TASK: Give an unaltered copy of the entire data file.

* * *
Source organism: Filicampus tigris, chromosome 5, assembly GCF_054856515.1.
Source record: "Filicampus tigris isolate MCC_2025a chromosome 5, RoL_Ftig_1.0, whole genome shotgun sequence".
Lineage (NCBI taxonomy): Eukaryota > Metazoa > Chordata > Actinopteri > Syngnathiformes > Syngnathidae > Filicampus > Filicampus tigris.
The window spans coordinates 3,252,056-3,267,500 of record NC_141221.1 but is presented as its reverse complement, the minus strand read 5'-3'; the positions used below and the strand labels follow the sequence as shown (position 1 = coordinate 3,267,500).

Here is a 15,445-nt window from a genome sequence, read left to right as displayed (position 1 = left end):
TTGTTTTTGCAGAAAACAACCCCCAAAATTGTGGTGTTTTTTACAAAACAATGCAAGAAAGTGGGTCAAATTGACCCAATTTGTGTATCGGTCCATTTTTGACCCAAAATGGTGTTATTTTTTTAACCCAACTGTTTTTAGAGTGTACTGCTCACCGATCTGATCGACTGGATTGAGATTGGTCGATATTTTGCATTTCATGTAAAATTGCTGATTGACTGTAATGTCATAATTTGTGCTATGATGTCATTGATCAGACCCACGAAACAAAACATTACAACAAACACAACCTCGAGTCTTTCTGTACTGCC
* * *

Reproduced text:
Source organism: Filicampus tigris, chromosome 5, assembly GCF_054856515.1.
Source record: "Filicampus tigris isolate MCC_2025a chromosome 5, RoL_Ftig_1.0, whole genome shotgun sequence".
Lineage (NCBI taxonomy): Eukaryota > Metazoa > Chordata > Actinopteri > Syngnathiformes > Syngnathidae > Filicampus > Filicampus tigris.
The window spans coordinates 3,252,056-3,267,500 of record NC_141221.1 but is presented as its reverse complement, the minus strand read 5'-3'; the positions used below and the strand labels follow the sequence as shown (position 1 = coordinate 3,267,500).

Here is a 15,445-nt window from a genome sequence, read left to right as displayed (position 1 = left end):
TTGTTTTTGCAGAAAACAACCCCCAAAATTGTGGTGTTTTTTACAAAACAATGCAAGAAAGTGGGTCAAATTGACCCAATTTGTGTATCGGTCCATTTTTGACCCAAAATGGTGTTATTTTTTTAACCCAACTGTTTTTAGAGTGTACTGCTCACCGATCTGATCGACTGGATTGAGATTGGTCGATATTTTGCATTTCATGTAAAATTGCTGATTGACTGTAATGTCATAATTTGTGCTATGATGTCATTGATCAGACCCACGAAACAAAACATTACAACAAACACAACCTCGAGTCTTTCTGTACTGCC